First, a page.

Congress requires that ERISA benefit plans establish dispute resolution procedures for participants whose claims to benefits are denied. Bernikow v. Zerox Corp. Long-Term Disability Income Plan, 517 F. Supp. 2d 646, (W.D.N.Y. 2007) (citing 29 U.S.C. § 1133). While there is no statutory requirement that ERISA plaintiffs exhaust administrative remedies prior to filing a federal court action, courts, including the Second Circuit, have developed the requirement that a plaintiff exhaust internal plan procedures before seeking judicial relief. Chapman v. Choicecare Long Island Term Disability Plan, 288 F.3d 506, as amended by, 2002 U.S. App. LEXIS 24460, at *11 (Dec. 3, 2002) ("We require exhaustion of benefit claims brought under ERISA."); Kennedy v. Empire Blue Cross & Blue Shield, 989 F.2d 588, 594 (2d Cir. 1993) (recognizing the firmly established federal policy favoring exhaustion of administrative remedies in ERISA cases). The purposes of the exhaustion requirement are to "' help reduce the number of frivolous lawsuits under ERISA; [ ] promote a non adversarial method of claims settlement; and [ ] minimize the costs of claims settlement for all concerned.'" Id. (quoting Amato v. Bernard, 618 F. 2d 559, 567 (9th Cir. 1980)) (alternations added). In short, it is well-established that timely exhaustion of remedies is a prerequisite to suit and that, absent equitable considerations, the claims of a plaintiff who fails to allege administrative exhaustion must be dismissed. Davenport v. Harry M. Abrams, Inc., 249 F.3d 130, 134 (2d Cir. 2001). A plaintiff will be relieved of this requirement only where he or she makes a "clear and positive showing" that pursuing available administrative remedies would be futile. Id. (citations omitted).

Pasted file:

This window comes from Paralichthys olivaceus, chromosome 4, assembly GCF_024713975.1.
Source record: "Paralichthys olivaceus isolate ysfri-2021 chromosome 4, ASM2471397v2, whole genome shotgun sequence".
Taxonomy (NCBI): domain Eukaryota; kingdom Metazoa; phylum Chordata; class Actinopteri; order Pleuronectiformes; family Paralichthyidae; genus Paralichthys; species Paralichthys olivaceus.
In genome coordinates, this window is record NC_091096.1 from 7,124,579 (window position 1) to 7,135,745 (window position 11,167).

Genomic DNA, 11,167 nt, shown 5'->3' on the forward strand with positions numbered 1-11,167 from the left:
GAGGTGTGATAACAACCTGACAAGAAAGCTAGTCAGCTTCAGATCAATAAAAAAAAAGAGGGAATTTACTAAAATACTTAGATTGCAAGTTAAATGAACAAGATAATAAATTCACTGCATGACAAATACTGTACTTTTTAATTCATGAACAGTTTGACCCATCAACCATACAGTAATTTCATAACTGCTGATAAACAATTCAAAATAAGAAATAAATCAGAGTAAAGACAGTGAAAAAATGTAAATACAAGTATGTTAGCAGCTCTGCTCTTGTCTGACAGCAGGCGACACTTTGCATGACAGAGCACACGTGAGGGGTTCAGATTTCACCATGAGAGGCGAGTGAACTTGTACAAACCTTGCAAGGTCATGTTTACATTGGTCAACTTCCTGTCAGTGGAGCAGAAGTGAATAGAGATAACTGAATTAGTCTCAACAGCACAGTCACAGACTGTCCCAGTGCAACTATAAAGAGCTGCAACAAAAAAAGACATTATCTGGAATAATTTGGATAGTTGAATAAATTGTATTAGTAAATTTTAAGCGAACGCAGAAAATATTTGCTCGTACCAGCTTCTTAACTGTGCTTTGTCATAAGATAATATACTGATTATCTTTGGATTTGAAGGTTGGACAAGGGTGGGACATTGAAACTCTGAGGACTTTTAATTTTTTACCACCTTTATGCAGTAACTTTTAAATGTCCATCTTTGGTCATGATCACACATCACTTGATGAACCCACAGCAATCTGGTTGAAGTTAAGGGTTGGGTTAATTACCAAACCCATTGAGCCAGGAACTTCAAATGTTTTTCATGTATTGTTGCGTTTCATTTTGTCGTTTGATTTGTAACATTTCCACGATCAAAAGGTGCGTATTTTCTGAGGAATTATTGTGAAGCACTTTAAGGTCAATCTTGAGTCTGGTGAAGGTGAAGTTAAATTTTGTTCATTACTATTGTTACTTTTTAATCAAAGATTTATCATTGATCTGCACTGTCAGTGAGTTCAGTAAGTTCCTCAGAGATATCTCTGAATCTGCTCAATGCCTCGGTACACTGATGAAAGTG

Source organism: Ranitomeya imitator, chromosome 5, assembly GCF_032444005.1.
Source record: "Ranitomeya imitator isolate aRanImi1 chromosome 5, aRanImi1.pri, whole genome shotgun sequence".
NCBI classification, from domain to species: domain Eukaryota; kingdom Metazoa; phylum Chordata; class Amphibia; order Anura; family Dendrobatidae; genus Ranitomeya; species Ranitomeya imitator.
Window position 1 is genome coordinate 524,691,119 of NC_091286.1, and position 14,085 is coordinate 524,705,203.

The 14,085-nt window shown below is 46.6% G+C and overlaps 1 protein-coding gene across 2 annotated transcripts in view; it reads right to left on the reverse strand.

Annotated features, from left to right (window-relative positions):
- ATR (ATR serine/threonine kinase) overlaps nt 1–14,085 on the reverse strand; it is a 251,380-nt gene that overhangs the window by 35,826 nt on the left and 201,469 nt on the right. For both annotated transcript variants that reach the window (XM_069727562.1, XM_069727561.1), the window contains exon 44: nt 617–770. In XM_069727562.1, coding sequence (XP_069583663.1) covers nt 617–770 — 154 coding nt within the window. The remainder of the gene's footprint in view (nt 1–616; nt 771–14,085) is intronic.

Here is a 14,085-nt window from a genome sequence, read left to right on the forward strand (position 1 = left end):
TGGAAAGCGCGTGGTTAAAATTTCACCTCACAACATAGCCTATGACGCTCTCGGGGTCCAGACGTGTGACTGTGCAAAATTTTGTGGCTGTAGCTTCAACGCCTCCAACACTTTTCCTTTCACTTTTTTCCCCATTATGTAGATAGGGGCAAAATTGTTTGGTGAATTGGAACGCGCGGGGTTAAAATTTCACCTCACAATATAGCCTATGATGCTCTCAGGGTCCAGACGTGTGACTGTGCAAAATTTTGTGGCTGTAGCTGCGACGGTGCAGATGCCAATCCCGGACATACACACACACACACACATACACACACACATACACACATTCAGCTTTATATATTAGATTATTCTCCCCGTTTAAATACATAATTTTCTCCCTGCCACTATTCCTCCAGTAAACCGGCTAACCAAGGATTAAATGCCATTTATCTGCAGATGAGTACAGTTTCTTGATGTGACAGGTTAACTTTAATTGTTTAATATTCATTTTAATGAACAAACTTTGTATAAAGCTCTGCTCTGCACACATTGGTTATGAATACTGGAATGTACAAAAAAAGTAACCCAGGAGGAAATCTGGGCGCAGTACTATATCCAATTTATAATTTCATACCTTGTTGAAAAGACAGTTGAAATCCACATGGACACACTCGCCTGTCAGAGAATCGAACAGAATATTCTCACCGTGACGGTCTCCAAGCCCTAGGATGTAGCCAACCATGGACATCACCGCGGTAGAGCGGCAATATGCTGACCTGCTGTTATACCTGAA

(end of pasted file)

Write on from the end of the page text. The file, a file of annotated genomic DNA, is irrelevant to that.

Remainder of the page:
Because, for purposes of these motions, the Court is assuming the existence of an ERISA-qualified plan(s), it will also assume that the plan(s) contains the requisite internal administrative procedures for dispute resolution. As Niagara Mohawk/National Grid correctly notes, Plaintiff does not allege, nor is there the slightest inference, that he exhausted his administrative remedies prior to commencing suit. Likewise, there is no allegation or inference from which the Court can conclude that Plaintiff's pursuit of administrative remedies would be futile.